Ojukwu Proves to Be Shrewd Chief of Biafra

Ojukwu Proves to Be Shrewd Chief of Biafra

June 11, 1967
June 1967
Ojukwu Proves to Be Shrewd Chief of Biafra
Makes Fools of Federal Military Ruler, Other Opponents in Nigerian Crisis - Lt. Col. C. Odumegwu Ojukwu is a roughly bearded young man with soft eyes and gentle tones and an unconcealed contempt for the men who oppose him in the present Nigerian crisis. There is a feeling in Lagos, the capital of Nigeria, that all these Nigerian troubles with the secessionist state of Biafra would go away if only its leader, Ojukwu, would also go away. The feeling Is false. But it is worth recording because it reveals one of the problems In the crisis - the federal rulers know in their bones that Ojukwu has contempt for them...

Nigerian 'Angry Men' Cool Off

Nigerian 'Angry Men' Cool Off

Nigerian 'Angry Men' Cool Off

Nigerian 'Angry Men' Cool Off

Nigerian 'Angry Men' Cool Off

April 14, 1967
April 1967
Nigerian 'Angry Men' Cool Off
[OPINION] The angry young men of Nigeria seem tired and subdued these days and not so young anymore. Five years ago, when I visited Lagos, they rushed from nightclub to nightclub, dancing the highlife and drinking and complaining, shouting abuse at politicians, accusing them of corruption, greed, nepotism, ignorance, inefficiency, sloth, lethargy. Their anger had excitement. One young man would pace back and forth and flap his arms in anguish over the sickness in his government. Their frustration was dramatic. "I am an angry young man," one told me, slamming his fist into his palm, "but I do not know what to do." When their frustration mounted, they would grow quiet and bitter, and talk vaguely about plots. Some day, they whispered, the army would put an end to all this...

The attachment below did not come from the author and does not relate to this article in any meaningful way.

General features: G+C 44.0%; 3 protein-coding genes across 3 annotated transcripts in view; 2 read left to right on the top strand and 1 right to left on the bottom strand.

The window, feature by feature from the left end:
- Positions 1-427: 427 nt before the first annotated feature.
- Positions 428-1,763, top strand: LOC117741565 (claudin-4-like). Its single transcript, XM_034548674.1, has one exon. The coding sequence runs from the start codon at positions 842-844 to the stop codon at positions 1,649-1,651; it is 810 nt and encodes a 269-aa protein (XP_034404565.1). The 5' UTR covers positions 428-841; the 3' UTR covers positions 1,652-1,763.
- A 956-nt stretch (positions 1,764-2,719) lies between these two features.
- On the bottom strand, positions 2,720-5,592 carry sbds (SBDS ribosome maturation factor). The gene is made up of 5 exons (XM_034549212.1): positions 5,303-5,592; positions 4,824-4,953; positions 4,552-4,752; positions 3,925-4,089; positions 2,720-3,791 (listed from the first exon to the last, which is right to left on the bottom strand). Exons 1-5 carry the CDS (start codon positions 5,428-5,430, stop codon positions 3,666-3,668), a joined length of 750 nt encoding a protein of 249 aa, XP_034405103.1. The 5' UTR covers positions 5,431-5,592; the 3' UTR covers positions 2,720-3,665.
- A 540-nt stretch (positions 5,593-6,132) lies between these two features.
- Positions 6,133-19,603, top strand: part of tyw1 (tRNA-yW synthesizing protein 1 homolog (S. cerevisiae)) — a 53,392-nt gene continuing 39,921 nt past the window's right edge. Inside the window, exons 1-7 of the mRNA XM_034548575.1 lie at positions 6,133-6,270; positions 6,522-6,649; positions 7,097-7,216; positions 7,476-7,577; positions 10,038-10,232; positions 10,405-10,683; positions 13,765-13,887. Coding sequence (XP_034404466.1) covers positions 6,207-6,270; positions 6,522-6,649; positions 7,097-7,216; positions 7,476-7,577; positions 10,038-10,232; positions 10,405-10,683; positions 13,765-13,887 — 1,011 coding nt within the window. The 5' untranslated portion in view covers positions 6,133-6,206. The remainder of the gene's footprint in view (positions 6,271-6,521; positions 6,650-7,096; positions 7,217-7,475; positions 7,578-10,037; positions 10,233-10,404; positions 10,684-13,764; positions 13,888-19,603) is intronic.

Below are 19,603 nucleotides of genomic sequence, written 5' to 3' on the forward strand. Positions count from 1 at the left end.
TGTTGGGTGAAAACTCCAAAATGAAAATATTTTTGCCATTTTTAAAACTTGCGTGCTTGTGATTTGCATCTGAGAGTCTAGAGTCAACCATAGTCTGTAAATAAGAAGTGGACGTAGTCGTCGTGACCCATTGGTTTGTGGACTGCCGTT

Close to Power - Africa's Grumblers Mean More Trouble

Close to Power - Africa's Grumblers Mean More Trouble

Close to Power - Africa's Grumblers Mean More Trouble

Close to Power - Africa's Grumblers Mean More Trouble

Close to Power - Africa's Grumblers Mean More Trouble

January 10, 1965
January 1965
Close to Power - Africa's Grumblers Mean More Trouble
One night in steaming, gamboling Lagos, a young Nigerian poet leaned forward and whispered, "Nigeria is made up of a caste of corruption on the top and a caste of grumblers on the bottom." A friend joined in. "The grumblers are angry." "No," the poet disagreed. "They are not angry yet. They still have too much." These words caught the mood of a generation in Africa...

New Guidelines for Foreign Aid May Affect Specific Nations

New Guidelines for Foreign Aid May Affect Specific Nations

New Guidelines for Foreign Aid May Affect Specific Nations

New Guidelines for Foreign Aid May Affect Specific Nations

New Guidelines for Foreign Aid May Affect Specific Nations

April 4, 1963
April 1963
New Guidelines for Foreign Aid May Affect Specific Nations
FOREIGN AID PATTERN - Will the developing nations have to adjust their sights and hopes to meet the new look in American foreign aid? Officials at the Agency for International Development (AID) have declined to divulge just how the new guidelines for foreign aid will affect specific nations. But non-government experts surveyed by the Associated Press have applied the principles laid down by Gen. Lucius Clay's special study committee and by President Kennedy in his foreign aid message to congress on Tuesday, and generally have come up with these conclusions...